Dispose of batteries

Last updated: 4 May 2021

Why recycle batteries?

Batteries are a risk to human health and the environment if disposed of inappropriately. They also contain valuable metals such as cadmium, zinc, manganese, cobalt and rare earth metals that may be recovered through recycling.

Recycle your batteries to:

  • reduce landfill
  • reduce the use of finite natural resources in the production of new batteries
  • remove toxic and hazardous substances from landfill (particularly lead, cadmium and mercury that may contaminate soil and groundwater)
  • minimise the risk of explosions or fires as a result of inappropriately stored or disposed of lithium metal batteries.

How to recycle batteries

Household batteries can easily be recycled at no cost by dropping them off at:

Who can use permanent drop-off sites?

Permanent drop-off sites are for Victorian households only. Businesses can get more information on battery recycling through the Australian Battery Recycling Initiative.

Which batteries can be recycled through permanent drop-off sites?

Most batteries under 5kg can be dropped off, including all domestic alkaline (single use) and rechargeable batteries. These batteries are found in many household appliances and personal devices such as:

  • cordless phones
  • cordless power tools
  • digital cameras
  • hearing aids
  • laptop computers
  • mobile phones
  • palm pilots
  • portable disc players
  • portable electric shavers
  • portable video games
  • remote controlled toys
  • video cameras.

Batteries and landfill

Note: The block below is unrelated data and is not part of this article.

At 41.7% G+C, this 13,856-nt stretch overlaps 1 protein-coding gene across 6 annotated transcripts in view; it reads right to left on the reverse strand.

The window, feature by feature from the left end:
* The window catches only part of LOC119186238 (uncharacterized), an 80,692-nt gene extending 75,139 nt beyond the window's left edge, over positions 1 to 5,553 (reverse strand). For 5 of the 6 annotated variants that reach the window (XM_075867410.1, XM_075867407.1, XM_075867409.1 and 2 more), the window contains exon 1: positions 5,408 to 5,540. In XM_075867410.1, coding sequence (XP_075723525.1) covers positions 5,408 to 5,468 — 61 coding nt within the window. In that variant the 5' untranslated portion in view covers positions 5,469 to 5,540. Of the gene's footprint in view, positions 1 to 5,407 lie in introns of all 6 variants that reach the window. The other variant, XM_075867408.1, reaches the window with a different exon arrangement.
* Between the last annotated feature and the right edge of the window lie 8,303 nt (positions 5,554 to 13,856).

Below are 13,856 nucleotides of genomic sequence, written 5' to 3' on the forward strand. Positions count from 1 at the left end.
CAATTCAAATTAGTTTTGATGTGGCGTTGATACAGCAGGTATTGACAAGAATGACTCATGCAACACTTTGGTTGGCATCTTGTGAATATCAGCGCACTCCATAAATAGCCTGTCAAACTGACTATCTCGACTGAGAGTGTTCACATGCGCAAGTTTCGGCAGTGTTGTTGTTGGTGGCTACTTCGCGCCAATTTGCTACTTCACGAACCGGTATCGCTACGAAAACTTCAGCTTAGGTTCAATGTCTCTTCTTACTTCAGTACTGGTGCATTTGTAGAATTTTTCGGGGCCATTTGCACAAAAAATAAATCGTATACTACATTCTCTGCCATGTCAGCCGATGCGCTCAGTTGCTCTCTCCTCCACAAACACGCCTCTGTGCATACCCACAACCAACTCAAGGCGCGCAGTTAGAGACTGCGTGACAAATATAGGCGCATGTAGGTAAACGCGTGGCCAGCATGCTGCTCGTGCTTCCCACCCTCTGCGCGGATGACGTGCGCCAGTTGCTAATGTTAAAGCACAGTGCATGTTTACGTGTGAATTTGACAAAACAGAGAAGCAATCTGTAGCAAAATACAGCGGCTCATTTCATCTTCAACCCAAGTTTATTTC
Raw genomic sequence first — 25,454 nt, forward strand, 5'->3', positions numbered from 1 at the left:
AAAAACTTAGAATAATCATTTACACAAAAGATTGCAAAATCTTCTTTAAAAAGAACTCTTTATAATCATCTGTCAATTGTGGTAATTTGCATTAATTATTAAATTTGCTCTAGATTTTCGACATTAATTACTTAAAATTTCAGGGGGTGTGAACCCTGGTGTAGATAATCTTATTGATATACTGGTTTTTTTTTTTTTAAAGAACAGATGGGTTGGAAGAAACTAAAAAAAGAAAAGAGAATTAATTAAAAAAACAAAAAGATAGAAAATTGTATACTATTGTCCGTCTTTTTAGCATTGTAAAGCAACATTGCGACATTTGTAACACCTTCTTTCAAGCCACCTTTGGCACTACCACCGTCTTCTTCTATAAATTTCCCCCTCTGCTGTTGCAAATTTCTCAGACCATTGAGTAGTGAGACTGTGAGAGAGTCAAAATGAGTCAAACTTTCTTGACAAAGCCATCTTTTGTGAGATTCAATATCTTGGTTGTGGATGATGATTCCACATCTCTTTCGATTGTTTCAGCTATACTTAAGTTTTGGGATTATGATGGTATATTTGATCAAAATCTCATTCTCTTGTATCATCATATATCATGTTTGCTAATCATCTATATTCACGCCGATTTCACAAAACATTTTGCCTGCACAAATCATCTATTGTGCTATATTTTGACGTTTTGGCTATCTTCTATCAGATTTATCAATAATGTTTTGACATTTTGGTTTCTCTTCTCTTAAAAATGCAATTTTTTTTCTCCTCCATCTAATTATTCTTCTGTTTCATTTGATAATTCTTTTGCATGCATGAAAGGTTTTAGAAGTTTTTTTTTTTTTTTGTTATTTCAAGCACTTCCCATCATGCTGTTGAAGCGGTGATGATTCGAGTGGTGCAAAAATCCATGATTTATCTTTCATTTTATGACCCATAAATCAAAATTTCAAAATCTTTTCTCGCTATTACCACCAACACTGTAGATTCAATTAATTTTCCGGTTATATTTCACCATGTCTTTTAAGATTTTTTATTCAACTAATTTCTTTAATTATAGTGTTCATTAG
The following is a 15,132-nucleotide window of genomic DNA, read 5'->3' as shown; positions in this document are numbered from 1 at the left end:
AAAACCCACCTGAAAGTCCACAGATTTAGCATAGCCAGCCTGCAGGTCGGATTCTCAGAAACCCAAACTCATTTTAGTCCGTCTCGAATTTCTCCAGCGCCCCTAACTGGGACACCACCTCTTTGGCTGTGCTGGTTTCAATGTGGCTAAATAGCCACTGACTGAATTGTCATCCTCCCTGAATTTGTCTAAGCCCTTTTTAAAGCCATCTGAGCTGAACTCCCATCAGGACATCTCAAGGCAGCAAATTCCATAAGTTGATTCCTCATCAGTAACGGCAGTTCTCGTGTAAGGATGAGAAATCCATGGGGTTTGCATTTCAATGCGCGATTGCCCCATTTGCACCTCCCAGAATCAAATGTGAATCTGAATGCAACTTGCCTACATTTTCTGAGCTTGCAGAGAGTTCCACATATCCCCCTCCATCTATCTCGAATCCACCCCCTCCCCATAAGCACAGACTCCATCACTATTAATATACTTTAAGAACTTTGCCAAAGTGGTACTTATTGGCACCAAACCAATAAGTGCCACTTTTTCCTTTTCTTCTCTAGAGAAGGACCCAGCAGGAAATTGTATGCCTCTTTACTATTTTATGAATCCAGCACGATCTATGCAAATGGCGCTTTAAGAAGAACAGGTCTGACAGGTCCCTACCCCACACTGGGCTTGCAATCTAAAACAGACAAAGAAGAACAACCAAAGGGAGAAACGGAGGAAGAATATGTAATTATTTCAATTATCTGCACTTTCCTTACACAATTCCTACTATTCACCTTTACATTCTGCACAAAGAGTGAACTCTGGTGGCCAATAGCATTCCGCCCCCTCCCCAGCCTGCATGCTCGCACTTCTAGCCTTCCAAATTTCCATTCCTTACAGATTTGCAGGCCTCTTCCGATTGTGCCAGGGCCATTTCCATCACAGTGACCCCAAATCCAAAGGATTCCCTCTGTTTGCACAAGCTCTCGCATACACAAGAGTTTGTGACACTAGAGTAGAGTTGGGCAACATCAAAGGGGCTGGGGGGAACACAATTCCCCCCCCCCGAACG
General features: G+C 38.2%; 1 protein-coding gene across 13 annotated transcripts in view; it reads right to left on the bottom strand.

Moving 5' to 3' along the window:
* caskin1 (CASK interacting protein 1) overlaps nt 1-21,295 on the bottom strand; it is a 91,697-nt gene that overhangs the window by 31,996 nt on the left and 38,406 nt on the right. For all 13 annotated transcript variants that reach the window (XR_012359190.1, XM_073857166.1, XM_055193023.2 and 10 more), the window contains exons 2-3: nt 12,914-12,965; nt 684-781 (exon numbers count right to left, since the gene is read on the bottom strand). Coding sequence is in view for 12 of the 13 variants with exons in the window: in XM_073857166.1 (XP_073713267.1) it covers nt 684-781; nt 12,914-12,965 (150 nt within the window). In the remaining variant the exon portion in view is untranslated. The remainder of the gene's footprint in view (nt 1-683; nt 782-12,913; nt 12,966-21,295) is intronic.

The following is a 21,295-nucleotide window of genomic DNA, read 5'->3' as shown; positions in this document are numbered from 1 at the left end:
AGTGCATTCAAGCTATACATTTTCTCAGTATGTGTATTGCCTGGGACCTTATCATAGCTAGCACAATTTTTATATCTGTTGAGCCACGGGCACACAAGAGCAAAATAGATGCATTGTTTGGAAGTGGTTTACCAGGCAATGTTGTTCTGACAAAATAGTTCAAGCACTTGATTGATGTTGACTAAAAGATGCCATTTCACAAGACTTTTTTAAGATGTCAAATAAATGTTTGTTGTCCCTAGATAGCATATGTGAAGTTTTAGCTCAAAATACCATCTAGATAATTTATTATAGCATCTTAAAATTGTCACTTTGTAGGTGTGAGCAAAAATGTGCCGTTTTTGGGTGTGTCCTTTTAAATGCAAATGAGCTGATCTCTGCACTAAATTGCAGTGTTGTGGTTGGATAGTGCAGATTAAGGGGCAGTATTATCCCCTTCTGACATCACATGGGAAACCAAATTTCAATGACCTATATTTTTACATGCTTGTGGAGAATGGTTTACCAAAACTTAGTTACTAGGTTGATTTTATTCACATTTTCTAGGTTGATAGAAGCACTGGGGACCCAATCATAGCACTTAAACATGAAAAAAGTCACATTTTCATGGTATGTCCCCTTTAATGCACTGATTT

Less than 3% of all batteries purchased in Australia are currently recycled, the rest are sadly going to landfill. This means that over 14000 tons of batteries are destined for landfill each year. Australia’s performance compares very poorly with the recovery rates of other counties. France recovers 36% of all batteries sold into the market and Switzerland recovers an impressive, but achievable, 72%.

What happens to recycled batteries?

After collection, batteries are sorted by chemistry type. They are sent on to the respective recyclers in Australia and overseas. Precious materials and resources are recovered from the batteries, including:

  • cadmium
  • lithium
  • nickel
  • silver oxide
  • zinc.

What about rechargeable batteries?

Approximately 70% of batteries sold each year in Australia are single-use batteries, and most of them end up in landfill. Rechargeable batteries can be recharged hundreds of times, making them an ideal choice because they:

  • save you money
  • reduce the use of finite natural resources in the production of batteries
  • reduce the release of greenhouse gasses associated with extraction of these resources
  • divert from landfill and resulting contamination of soil and groundwater.

Remember that it's also important to recycle your rechargeable batteries.

Safe handling guidelines

Used batteries are potentially hazardous, so they need to be stored and handled carefully.

  • Keep batteries out of reach of children. Button cells (small round batteries) can be swallowed, causing choking or chemical burns
  • Be careful of damaged or leaking batteries. Some of the materials inside batteries are toxic and could result in poisoning
  • Keep batteries away from sunlight or heat. This may result in leakage of toxic materials
  • Reduce fire risk. Place individual batteries in a plastic bag or sleeve. Tape over the terminals of any lithium-based batteries, such as button cells; phone, camera and laptop batteries; and batteries with both terminals on one side (for example, 9V batteries).

For more information about the safe collection, storage, transport and handling of used handheld batteries refer to the Australian Battery Recycling Initiative guidelines.